On the other hand, women do not show their tattoos like the male Yakuza and when they join the organization it is very difficult to leave. The statements of Shoko Tendo, the daughter of a yakuza member, sums up the situation: "While I hated my father's behavior… I became like him". Expressing that she has adapted to her life of violence, drugs and turmoil, Tendo adds: I had a hard time as a gangster girl, but when I looked back, I realized that I couldn't live my life any other way. I am proud that my father is a Yakuza. I know that the Yakuza is a world that is not suitable for women. But I must remind you that I have my father's DNA."

You may be interested in: 12 Facts You'd Be Surprised To Hear About The Japanese Mafia Yakuza

3. Members can tattoo their genitals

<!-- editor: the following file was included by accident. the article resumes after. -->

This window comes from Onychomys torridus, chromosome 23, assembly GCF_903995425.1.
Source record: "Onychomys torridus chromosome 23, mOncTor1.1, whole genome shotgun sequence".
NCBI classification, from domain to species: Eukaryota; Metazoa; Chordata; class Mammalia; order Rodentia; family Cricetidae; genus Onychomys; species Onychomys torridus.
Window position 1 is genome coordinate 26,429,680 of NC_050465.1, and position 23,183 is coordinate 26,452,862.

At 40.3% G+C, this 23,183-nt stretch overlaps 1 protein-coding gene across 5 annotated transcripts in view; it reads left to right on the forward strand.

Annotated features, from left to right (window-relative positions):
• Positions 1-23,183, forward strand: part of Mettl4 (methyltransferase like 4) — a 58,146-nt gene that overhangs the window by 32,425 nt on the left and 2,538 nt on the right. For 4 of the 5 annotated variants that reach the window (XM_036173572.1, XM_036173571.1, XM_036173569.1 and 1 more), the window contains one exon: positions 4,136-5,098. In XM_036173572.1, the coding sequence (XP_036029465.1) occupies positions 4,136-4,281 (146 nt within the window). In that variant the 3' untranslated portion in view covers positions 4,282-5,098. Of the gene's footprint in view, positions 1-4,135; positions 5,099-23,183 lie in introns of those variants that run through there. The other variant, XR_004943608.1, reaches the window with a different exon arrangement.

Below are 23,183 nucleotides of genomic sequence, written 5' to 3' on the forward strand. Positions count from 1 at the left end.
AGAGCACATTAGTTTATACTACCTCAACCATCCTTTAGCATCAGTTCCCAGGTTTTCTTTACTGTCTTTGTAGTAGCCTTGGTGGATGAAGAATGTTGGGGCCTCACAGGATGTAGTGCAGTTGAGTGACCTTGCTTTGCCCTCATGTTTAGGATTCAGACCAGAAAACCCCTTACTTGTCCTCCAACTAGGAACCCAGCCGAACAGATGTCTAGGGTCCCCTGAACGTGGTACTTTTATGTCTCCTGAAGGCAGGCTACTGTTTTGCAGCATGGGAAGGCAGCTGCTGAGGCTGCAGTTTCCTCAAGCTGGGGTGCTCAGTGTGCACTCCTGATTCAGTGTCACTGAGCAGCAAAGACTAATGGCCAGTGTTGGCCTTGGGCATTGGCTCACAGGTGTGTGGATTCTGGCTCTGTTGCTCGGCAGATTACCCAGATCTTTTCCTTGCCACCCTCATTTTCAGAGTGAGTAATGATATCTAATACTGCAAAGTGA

One of the interesting rituals of the Yakuza is the strange tattoos that the members of the organization have on different parts of their bodies. Members can wear beads and get tattoos on their genitals. It is believed that this tradition demonstrates their loyalty to the organization and their ability to endure pain. Tattoos once associated with punishment confirm a tradition dating back to the third century. Yakuza tattoos often take years to complete and are costly, i.e. thousands of dollars. Members' tattoos are located on non-public parts of their bodies. He should tattoo the hips and, in some cases, the genitals. Another body modification act practiced by Yakuza members is the placement of small beads and pearls under the skin of a man's genital area. Each bead or pearl has a meaning. Each of these pearls represents a one-year prison sentence.